What Kind of Story?


untitled (55 of 89)


Back again from an another photography trip, this time to Lake Superior, Minnesota.  What a difference a couple of hundred miles make on the landscape.  I drove up from my home and had a 9 hour drive to get there and I new immediately when I entered Minnesota.  The beauty is in the trees all lush and green after emerging from winter into spring.  Instead of miles and miles of crop land dotted by the homes, Minnesota is miles and miles of trees dotted by the homes.

Mark Peterson the instructor for this workshop said something I will remember.  “What kind of story are you trying to tell with this shot.”  Hmm.  I have heard this said several times and mainly brushed it off, but this time it stuck.  Mark is an excellent photographer and knows how to tell a story with the camera.  Basically, as a professional, it is what he does for clients all over the world.  He tells their story for product or scene.   What is a story really but how we see things and how we communicate them.

I connect to the landscape on an emotional level.  Nature relaxes me and gives me a sense of peace whether by the water or up in the mountains.  I recognize that I feel outside the nature around me because I am not living in that world everyday.  When I go into nature I just want to capture the beauty of what I see and translate that into the photo.  Truly, the telling of a story from a place and time that will not be the same tomorrow.  I have taken many pictures around the world and I realize that none can be repeated.  One moment for one story in one location.

     “What kind of Story are you trying to tell?”

You might say, “Oh please, that is just words.”  Like I used to say.  But the next time you rush out to take a shot of something, I want you to stop.  Think!  What am I trying to say with this shot?  Whether you like it or not you are connected to that work.  When people look at your pictures they will see a piece of you and what you are trying to communicate.  If all you see is the beauty in the environment then take a picture that reflects what you see. They don’t want to see a blurry, badly exposed photo because you were in a hurry.  They want to see what made you stop and take the photo in the first place.

What do you see?  Every life has a story and our eyes look for things to show the story.  Train your eyes to see the little things, big things, sunset and sunrise.  The more you notice life in the world around you the more you will be able to see things that others miss.

What kind of story are you telling?  Does the story have drama, peace, motion and emotion.  Whatever it is that makes you carry the camera around with you that is the shot you should be taking.  Just be sure to enjoy what you are doing.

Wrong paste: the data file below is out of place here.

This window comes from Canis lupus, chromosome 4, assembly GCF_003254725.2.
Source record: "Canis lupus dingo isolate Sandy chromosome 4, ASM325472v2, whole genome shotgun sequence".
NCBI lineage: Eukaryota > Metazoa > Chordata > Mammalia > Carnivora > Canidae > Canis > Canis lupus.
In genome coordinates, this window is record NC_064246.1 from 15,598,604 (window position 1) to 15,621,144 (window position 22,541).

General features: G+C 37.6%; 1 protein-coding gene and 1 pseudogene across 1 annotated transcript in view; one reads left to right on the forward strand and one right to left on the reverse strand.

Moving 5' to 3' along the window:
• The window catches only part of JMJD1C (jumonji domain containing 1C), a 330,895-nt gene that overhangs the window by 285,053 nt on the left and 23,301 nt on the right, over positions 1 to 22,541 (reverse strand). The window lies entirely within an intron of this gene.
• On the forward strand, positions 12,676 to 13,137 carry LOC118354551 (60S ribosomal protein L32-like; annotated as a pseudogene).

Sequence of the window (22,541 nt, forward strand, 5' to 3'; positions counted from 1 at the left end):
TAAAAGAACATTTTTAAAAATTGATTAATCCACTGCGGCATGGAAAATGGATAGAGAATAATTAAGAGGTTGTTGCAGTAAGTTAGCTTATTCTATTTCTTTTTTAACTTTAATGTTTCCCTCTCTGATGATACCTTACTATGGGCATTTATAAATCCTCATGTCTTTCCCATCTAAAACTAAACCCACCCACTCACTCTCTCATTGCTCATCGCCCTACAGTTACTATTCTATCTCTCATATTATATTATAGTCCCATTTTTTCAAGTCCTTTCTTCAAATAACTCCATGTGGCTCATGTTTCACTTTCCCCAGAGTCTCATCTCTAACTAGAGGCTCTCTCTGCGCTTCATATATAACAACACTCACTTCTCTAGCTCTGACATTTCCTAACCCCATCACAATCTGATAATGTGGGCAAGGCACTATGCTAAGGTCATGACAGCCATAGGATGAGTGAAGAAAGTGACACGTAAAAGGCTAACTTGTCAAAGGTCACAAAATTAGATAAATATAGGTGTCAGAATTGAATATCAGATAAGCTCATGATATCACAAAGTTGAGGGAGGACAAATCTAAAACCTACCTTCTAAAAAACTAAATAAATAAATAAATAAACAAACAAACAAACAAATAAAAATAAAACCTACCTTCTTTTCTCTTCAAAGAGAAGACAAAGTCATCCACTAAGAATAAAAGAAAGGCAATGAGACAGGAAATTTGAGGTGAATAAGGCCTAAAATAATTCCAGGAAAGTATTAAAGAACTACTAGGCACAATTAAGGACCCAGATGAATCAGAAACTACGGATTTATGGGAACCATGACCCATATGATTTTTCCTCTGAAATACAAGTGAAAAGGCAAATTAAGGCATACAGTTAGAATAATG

Then, take the shot. Don’t overthink it.


Just take the Shot!


I am back from a trip to Lake Superior and it was a 3 day whirlwind.  We were up at 3:30 am to take dawn shots and still going at 10 pm.  Trips like this are long and make me question my drive to be a photographer.  The lack of sleep effects my personality and I get worn down.  I made it though and the 9 hour drive back home with the help of caffeine.  What did I notice on this trip?

On every trip I take I pick up a piece of advice from the professional that I am with.  Sometimes I agree with what they are doing and others times I don’t.  But, most of the time I find something that clicks with how I want to take photography.  I also notice how everyone works around me and how they flow.  I try not to be complicated myself about taking a shot.  When I was with Glenn Campbell from Lightstalkers he said, “I only take three to four shots and move on.”  This little piece of advice really stuck with me because I notice people get stuck in one spot with their tripod.  I look around a lot when I am at a location to see shots.  You can’t see other shots if you only look in one direction all of the time.  I think of what I would have missed if I would do that.

I notice other photographers struggle to set and then struggle to compose.  They fiddle with their cameras and take forever to take a shot.  “Just take the Shot.”  Really, we are in the digital world and if you make a mistake you can learn from it.  I took many shots in the beginning that were just plain wrong.  I still take shots that don’t work but I try anyway so I can look at it on the screen when I get home.  I learn from my mistakes just as well as my successes.  Am I a Pro? No.  Am I working to be a better photographer? Yes.  And that is what we all seek.

My best advice is to not to be afraid of making a mistake.  I look at a lot of other peoples work to see what I like and what I don’t.  I try and try again.  However, I don’t try to get bogged down by worrying about the perfect shot.  I also realize that I must learn to do it my way and not someone else’s  way.  I have to learn what works best for me.  So, my best advice is to take photo’s to make yourself happy.  Yes, it is nice when people like them but it is more important that you like them.

The above shot is taken in Lake Superior while everyone else was looking up river.  I turned around and saw the shot behind me.  I noticedthat most people only look one way on the river, for a shot, a long time ago.  Well, I don’t want the shot everyone has and so I look for the shot most people don’t even see.  Try it next time and see what you see that others don’t.